Microsoft Internet Explorer (IE) debuted as part of Windows 95 and quickly became the most popular web browser in the world (well it was bundled in after all). But after years of innovation from alternatives Internet Explorer was left at the wayside with even Microsoft releasing its hopeful replacement Edge back in 2015. Nowadays IE only holds a 5% share of the browser market compared to Google Chrome’s 69% – much of IE’s remaining use is legacy web applications or bespoke websites with many new sites not working at all on IE.
For users that grew up on Internet Explorer its sad to see it finally being killed off, however it really has not been fit for purpose for a long time. Users need to be aware that any sites that specifically still need IE may have problems ahead.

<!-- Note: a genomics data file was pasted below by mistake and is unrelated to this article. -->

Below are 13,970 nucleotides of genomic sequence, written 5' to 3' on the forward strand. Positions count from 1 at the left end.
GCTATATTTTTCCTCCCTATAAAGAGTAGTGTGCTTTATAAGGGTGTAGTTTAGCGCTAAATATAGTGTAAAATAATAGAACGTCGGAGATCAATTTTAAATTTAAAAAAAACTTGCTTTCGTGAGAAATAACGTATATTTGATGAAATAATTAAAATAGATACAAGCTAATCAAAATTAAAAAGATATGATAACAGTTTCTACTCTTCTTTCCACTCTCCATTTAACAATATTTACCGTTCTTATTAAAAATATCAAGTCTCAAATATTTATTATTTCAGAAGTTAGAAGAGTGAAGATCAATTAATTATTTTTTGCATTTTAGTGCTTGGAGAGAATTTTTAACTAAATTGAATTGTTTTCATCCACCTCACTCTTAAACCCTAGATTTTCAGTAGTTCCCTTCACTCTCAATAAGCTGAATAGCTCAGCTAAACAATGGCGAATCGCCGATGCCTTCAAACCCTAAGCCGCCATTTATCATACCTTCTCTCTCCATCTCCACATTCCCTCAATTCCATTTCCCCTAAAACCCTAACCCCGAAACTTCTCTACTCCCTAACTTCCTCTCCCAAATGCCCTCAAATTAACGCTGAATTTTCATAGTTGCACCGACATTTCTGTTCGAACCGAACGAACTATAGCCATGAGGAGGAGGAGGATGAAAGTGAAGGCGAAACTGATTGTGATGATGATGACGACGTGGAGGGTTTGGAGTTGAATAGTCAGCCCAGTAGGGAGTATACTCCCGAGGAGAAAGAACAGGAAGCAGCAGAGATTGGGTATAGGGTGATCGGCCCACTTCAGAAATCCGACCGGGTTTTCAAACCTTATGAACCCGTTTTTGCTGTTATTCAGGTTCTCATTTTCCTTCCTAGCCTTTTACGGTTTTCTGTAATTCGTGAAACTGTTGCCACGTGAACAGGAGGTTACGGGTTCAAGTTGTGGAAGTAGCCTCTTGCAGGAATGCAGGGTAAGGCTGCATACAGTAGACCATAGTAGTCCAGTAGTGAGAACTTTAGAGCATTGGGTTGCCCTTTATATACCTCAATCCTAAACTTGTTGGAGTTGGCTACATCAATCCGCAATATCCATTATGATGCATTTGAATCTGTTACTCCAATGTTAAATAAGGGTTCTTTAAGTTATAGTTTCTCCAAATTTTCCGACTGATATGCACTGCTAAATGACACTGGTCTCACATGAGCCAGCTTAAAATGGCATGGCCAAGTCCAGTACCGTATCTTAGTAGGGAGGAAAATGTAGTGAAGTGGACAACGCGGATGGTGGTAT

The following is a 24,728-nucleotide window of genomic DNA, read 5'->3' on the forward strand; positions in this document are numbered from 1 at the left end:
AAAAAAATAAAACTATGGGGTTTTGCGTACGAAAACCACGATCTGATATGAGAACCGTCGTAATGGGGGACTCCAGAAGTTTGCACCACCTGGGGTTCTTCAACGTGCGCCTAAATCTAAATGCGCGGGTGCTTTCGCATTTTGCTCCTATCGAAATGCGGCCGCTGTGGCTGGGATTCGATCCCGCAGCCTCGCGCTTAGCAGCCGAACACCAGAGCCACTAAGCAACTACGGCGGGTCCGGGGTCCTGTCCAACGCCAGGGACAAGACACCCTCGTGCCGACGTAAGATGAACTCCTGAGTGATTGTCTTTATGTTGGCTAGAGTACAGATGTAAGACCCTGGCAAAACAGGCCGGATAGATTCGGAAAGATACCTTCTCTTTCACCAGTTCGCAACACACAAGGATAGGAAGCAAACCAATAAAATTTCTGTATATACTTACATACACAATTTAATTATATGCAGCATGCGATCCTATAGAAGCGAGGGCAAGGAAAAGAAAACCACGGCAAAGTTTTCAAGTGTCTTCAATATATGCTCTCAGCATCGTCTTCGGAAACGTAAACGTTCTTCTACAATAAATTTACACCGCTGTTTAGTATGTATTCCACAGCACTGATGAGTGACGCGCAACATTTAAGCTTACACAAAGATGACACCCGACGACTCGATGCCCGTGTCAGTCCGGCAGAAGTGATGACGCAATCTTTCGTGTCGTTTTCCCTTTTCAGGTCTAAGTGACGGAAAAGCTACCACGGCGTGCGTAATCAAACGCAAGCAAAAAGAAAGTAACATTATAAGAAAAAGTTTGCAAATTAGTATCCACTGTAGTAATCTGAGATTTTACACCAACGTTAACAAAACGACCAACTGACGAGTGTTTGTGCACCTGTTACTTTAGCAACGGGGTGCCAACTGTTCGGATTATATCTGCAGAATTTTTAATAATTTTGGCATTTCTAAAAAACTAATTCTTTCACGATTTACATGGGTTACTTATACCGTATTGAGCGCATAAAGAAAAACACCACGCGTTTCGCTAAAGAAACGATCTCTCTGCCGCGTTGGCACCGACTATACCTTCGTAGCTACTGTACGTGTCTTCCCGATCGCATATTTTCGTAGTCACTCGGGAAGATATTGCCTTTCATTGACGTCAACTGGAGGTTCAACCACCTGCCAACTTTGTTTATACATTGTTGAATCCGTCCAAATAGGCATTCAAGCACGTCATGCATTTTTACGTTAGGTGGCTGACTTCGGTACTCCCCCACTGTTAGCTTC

Microsoft are updating Edge (now based on the same Chromium browser as Google’s Chrome) to incorporate a legacy Internet Explorer mode which may get around some of these issues however software or sites reliant on IE should not take this as a given their sites will work in future and need to spend this next 12 months updating systems where possible.
If you still have a requirement for using Internet Explorer to access anything business critical, now is the time to speak to suppliers of those systems to see how they intend to support you through this retirement and migrate you to modern supported and secure alternatives.